Busy but Bored

I’ve read two authors whose books end up having more underlined than not, leading me at times to…dare I say…dog-ear pages (gasp). But I can’t help it. They’re both priceless. Their words are salve for the soul, especially the soul of a Christian leader. I am speaking of Eugene Peterson (whom I’ve blogged about before and before) and Henri Nouwen.

I have just begun The Dance of Life by Nouwen and already applied multiple sticky notes to mark sections, underlined, written lines to write about later, and so forth. The following is what made me go daaaaaaaaaaaaaaaang, Henri. Tell me this doesn’t get into the nooks and crannies of your soul:

“It is remarkable how much of our life is lived without reflection on its meaning. It is not surprising that so many people are busy but bored! They have many things to do and are always running to get them done, but beneath the hectic activity they often wonder if anything is truly happening. A life that is not reflected upon eventually loses its meaning and becomes boring” (p.46). 

Remember that old Rascal Flatts song “I Melt”? Yeah, me neither. But I did.

Especially upon reading the phrase busy but bored. What an apt description of my life, so often due to a lack of reflection, a failure to frame experiences and responsibilities with purpose or intentionality.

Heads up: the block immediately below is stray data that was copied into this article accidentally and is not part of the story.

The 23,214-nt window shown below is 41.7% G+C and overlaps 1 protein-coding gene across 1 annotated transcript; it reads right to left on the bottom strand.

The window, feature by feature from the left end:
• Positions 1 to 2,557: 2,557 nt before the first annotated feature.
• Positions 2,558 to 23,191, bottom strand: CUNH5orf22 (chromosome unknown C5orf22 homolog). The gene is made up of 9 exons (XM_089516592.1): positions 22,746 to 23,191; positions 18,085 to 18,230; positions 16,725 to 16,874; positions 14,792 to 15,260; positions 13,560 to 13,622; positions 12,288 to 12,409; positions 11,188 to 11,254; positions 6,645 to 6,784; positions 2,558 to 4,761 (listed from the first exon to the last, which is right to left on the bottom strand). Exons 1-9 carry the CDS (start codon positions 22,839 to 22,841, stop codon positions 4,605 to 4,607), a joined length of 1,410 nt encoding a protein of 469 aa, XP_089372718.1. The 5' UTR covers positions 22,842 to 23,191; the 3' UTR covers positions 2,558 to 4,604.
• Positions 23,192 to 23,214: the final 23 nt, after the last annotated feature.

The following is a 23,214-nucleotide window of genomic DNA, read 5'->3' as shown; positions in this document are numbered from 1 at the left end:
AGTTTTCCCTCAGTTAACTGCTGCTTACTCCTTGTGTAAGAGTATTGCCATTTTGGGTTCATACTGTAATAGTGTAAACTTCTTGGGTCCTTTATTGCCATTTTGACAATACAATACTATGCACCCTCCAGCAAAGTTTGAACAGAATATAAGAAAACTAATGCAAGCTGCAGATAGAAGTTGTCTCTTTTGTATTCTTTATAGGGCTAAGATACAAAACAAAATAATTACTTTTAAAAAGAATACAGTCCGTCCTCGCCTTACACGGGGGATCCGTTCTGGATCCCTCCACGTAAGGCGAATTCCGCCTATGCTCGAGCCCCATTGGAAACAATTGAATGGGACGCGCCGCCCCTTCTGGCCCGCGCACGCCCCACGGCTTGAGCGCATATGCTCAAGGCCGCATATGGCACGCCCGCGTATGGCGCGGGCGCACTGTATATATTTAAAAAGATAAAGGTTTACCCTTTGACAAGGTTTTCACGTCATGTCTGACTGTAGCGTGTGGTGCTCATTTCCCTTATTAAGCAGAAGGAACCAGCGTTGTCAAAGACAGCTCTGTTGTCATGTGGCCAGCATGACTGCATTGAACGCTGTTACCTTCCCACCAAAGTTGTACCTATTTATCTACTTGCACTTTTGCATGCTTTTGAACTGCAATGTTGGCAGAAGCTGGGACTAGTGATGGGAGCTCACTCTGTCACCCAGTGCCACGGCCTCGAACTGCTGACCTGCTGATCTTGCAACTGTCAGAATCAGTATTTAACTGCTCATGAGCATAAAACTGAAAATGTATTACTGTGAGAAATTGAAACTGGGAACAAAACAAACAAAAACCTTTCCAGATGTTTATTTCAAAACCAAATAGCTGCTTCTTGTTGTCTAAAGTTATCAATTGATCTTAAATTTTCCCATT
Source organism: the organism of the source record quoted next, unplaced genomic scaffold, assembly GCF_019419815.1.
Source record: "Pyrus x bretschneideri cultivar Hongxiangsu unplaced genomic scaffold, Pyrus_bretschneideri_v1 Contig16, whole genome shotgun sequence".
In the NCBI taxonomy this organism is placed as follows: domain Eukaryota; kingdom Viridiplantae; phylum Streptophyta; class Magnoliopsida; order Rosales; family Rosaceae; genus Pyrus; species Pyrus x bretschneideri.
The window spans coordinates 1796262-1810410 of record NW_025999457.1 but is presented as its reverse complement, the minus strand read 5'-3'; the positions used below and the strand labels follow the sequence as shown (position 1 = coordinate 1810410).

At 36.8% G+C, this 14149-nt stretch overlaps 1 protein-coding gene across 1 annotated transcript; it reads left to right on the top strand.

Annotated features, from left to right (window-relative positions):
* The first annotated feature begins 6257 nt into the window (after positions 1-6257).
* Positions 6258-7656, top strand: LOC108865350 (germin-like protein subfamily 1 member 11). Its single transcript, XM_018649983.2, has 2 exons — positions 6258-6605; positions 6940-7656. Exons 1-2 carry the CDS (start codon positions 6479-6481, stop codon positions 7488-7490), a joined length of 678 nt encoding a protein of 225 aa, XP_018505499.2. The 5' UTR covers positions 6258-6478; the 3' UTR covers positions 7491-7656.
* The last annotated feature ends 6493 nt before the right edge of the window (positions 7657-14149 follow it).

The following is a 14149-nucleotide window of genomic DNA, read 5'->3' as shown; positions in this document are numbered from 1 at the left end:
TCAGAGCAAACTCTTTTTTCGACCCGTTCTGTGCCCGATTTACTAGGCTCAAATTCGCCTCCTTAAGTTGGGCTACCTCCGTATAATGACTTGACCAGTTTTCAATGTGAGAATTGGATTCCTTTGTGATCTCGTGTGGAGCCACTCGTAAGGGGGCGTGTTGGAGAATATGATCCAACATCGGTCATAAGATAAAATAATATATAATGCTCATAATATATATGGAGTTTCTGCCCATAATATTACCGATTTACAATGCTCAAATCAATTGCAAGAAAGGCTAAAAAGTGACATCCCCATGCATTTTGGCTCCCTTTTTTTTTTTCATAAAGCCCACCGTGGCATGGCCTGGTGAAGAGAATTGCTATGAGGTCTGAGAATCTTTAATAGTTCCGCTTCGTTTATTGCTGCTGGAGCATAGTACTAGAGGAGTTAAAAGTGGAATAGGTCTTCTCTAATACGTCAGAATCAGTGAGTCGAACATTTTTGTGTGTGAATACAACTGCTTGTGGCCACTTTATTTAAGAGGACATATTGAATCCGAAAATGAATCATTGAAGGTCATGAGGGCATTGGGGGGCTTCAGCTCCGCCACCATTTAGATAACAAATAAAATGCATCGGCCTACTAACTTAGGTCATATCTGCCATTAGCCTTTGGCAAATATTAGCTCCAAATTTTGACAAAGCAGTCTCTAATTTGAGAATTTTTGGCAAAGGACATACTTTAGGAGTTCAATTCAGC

If you’re busy but bored, perhaps it’s time to create some space to sit in silence, to stop the chatter–both internally and digitally, and to ask What’s the point of what I’m doing? How does this fit into God’s design? And then sit with it. It’s sometimes terrifying what we hear.

Grace be with you.

Dear Leader, Become Irrelevant

I am deeply convinced that the Christian leader of the future is called to be completely irrelevant and to stand in this world with nothing to offer but his or her own vulnerable self. ~ Henri Nouwen

These words were penned by one who made himself irrelevant by serving in an out of the way community for the last years of his life. Though highly capable and aptly credentialed, Henri Nouwen died caring for men and women with developmental disabilities.

His words reminded me of Eugene Peterson’s counsel for pastors to avoid wanting to be “where the action is.” In layman’s terms, be wary of the spotlight. Above all, don’t seek it out. Seeking such things opens the door to a monstrous world of soul-deep evils.

How do you keep from seeking center stage? Or have your eyes opened if those grotesque evils start seeping through?

It takes being known. The moment you begin closing yourself off to being truly known and WANTING to be known, be certain that your desire for relevance and subsequent invulnerability will distance you from good leaders and potential co-laborers.

Before long you will have a ‘yes’ team around you that doesn’t bother challenging or prodding. Or, if they do, you’ll ignore their counsel and do what you want regardless. And you’ll be weaker for it. The body will be weaker for it.

But Christ will not be stalled. His work will endure.


A recovering spotlight seeker